Each state has its own laws governing wrongful death lawsuits filed in the state's civil court system. In this article, we'll examine some key points of New Jersey wrongful death law, including:
New Jersey defines a "wrongful death" as a death "caused by a wrongful act, neglect or default." (N.J. Stat. § 2A:31-1 (2021).) In other words, a wrongful death occurs when one person dies as a result of the legal fault of another person or entity, including by:
The conditions that caused the death must be such that, if the deceased person had lived, he or she would have been able to file a personal injury lawsuit. So it can be helpful to think of a wrongful death case as a personal injury claim in which the injured person is no longer able to bring his or her own claim to court. Instead, another party must bring the claim on the deceased person's behalf.
As in other types of personal injury lawsuits, the defendant's liability in a successful wrongful death case is expressed solely in terms of financial compensation ("damages") that the court orders the defendant to pay to the deceased person's survivors or estate. This is one major difference between a wrongful death lawsuit and a criminal homicide case, where a conviction can result in jail or prison time, fines paid to the state, probation, and other penalties.
Another big difference between a criminal prosecution and a wrongful death civil lawsuit: In a criminal case, the accused's guilt must be established "beyond a reasonable doubt," which is a very high bar for the prosecution to clear. In a civil lawsuit, the defendant's liability must be shown only "by a preponderance of the evidence," meaning it's more likely than not that the defendant is responsible for the death. It is possible, though, for a single act to result in criminal charges and a wrongful death claim: A defendant can be sued for wrongful death in civil court while facing criminal charges related to the same death.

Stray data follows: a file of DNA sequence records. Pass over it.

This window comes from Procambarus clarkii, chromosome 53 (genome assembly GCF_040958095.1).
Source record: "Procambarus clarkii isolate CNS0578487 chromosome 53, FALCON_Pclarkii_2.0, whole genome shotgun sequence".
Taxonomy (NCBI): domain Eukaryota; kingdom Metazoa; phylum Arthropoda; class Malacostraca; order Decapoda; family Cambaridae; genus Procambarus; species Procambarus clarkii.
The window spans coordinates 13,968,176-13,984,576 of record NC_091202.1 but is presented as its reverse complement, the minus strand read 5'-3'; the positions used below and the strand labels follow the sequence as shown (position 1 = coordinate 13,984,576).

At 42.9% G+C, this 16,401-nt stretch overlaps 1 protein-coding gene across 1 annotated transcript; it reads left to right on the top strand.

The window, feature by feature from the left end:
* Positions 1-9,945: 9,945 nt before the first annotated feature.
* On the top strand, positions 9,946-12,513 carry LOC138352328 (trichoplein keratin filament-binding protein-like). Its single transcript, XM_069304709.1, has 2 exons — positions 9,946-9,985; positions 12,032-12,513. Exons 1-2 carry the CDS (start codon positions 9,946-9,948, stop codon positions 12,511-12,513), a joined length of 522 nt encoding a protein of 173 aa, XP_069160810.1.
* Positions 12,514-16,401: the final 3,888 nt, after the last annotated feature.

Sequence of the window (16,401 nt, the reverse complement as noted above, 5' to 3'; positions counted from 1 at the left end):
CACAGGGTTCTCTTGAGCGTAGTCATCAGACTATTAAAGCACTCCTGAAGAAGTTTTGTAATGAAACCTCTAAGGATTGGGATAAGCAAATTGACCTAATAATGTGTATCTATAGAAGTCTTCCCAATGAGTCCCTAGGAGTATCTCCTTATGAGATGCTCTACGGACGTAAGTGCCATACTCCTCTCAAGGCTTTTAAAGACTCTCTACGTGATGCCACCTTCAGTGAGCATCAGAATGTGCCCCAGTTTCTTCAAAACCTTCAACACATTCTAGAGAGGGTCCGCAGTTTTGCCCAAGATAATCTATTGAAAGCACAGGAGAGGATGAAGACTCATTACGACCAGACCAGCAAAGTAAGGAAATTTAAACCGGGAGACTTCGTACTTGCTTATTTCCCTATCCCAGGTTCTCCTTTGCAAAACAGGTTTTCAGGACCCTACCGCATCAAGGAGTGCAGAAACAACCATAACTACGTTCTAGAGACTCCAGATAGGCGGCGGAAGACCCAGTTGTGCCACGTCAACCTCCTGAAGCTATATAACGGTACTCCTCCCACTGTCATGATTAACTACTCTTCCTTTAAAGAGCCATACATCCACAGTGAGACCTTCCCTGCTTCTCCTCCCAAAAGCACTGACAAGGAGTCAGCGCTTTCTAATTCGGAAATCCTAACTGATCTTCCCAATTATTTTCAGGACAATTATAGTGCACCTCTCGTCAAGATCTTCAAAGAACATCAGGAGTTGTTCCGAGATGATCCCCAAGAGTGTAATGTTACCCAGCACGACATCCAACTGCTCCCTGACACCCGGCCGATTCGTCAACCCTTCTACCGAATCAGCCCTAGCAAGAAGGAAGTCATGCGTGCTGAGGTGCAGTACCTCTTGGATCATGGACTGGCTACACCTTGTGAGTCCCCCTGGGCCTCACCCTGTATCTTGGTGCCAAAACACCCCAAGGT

Get more details about proving liability in a wrongful death case.
Like all lawsuits, wrongful death claims must be filed within a specific period of time, set by a law known as a "statute of limitations." In New Jersey, the statute of limitations that applies to most wrongful death lawsuits sets a filing deadline of two years from the date of the death. If the claim is not filed within that two-year window, it will almost certainly be barred from court entirely.
Note that New Jersey has no statute of limitations for a wrongful death claim if the death was the result of murder, aggravated murder, or manslaughter for which the person who caused the death was convicted, found not guilty by reason of insanity or adjudicated delinquent (as a juvenile). (N.J. Stat. § 2A:31-3 (2021).)
In some states, the deceased's surviving family members are allowed to file a wrongful death lawsuit. In New Jersey, however, the personal representative (sometimes called the "executor") of the deceased person's estate must bring a wrongful death claim. If the person died without a will naming a personal representative, the court will appoint someone to act as an administrator who can file the lawsuit. (N.J. Stat. § 2A:31-2 (2021).)
Read more about who has the legal right to file a wrongful death lawsuit.
In a successful New Jersey wrongful death lawsuit, the court orders the defendant to pay "damages"—or the plaintiff's claimed losses—to the deceased person's survivors. Damages in a wrongful death case are intended to compensate for losses such as:
Although the personal representative or administrator must file the wrongful death lawsuit, any damages awarded will go to the deceased person's survivors. New Jersey law states that the following family members can receive damages:
Among family members, generally speaking, the surviving spouse or children come first. Only if there is no surviving spouse or child will surviving parents inherit, and only if there are no surviving parents can the siblings, nieces, or nephews of a deceased person receive damages in the wrongful death case.
In addition, survivors must demonstrate that they were dependent on the deceased person in order to be eligible to receive damages. (N.J. Stat. § 2A:31-4 (2021).)
Get more details on damages that might be available in a wrongful death case.
If you're considering a wrongful death lawsuit in New Jersey, it's a good idea to consult a personal injury attorney. Wrongful death cases can be complicated, and an experienced lawyer can explain how the law might apply to your specific situation.